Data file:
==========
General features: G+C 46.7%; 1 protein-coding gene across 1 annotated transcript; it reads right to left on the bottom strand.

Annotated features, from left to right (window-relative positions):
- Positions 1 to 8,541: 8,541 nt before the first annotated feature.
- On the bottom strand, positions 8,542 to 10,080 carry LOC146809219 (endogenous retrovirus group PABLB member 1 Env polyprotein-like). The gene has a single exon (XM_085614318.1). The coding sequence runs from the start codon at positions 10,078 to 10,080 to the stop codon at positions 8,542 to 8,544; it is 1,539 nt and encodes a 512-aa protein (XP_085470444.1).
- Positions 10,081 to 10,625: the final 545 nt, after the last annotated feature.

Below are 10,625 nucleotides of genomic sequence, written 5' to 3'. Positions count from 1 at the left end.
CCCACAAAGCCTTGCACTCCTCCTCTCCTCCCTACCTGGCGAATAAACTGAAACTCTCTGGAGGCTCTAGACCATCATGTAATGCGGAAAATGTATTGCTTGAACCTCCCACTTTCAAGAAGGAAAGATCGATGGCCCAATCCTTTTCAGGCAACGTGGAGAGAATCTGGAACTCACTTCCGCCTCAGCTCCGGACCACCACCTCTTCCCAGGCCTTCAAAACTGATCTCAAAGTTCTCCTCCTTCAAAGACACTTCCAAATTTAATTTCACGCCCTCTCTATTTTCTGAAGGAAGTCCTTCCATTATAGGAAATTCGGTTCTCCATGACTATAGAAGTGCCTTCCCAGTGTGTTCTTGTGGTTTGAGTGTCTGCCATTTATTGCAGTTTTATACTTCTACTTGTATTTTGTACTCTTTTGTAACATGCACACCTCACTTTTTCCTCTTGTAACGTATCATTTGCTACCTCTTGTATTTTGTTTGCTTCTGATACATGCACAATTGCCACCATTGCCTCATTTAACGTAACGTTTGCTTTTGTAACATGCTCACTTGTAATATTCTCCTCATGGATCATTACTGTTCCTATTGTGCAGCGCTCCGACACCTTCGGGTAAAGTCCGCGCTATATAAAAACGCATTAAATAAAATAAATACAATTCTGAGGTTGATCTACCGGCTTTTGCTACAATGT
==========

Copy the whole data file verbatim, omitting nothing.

General features: G+C 46.7%; 1 protein-coding gene across 1 annotated transcript; it reads right to left on the bottom strand.

Annotated features, from left to right (window-relative positions):
- Positions 1 to 8,541: 8,541 nt before the first annotated feature.
- On the bottom strand, positions 8,542 to 10,080 carry LOC146809219 (endogenous retrovirus group PABLB member 1 Env polyprotein-like). The gene has a single exon (XM_085614318.1). The coding sequence runs from the start codon at positions 10,078 to 10,080 to the stop codon at positions 8,542 to 8,544; it is 1,539 nt and encodes a 512-aa protein (XP_085470444.1).
- Positions 10,081 to 10,625: the final 545 nt, after the last annotated feature.

Below are 10,625 nucleotides of genomic sequence, written 5' to 3'. Positions count from 1 at the left end.
CCCACAAAGCCTTGCACTCCTCCTCTCCTCCCTACCTGGCGAATAAACTGAAACTCTCTGGAGGCTCTAGACCATCATGTAATGCGGAAAATGTATTGCTTGAACCTCCCACTTTCAAGAAGGAAAGATCGATGGCCCAATCCTTTTCAGGCAACGTGGAGAGAATCTGGAACTCACTTCCGCCTCAGCTCCGGACCACCACCTCTTCCCAGGCCTTCAAAACTGATCTCAAAGTTCTCCTCCTTCAAAGACACTTCCAAATTTAATTTCACGCCCTCTCTATTTTCTGAAGGAAGTCCTTCCATTATAGGAAATTCGGTTCTCCATGACTATAGAAGTGCCTTCCCAGTGTGTTCTTGTGGTTTGAGTGTCTGCCATTTATTGCAGTTTTATACTTCTACTTGTATTTTGTACTCTTTTGTAACATGCACACCTCACTTTTTCCTCTTGTAACGTATCATTTGCTACCTCTTGTATTTTGTTTGCTTCTGATACATGCACAATTGCCACCATTGCCTCATTTAACGTAACGTTTGCTTTTGTAACATGCTCACTTGTAATATTCTCCTCATGGATCATTACTGTTCCTATTGTGCAGCGCTCCGACACCTTCGGGTAAAGTCCGCGCTATATAAAAACGCATTAAATAAAATAAATACAATTCTGAGGTTGATCTACCGGCTTTTGCTACAATGT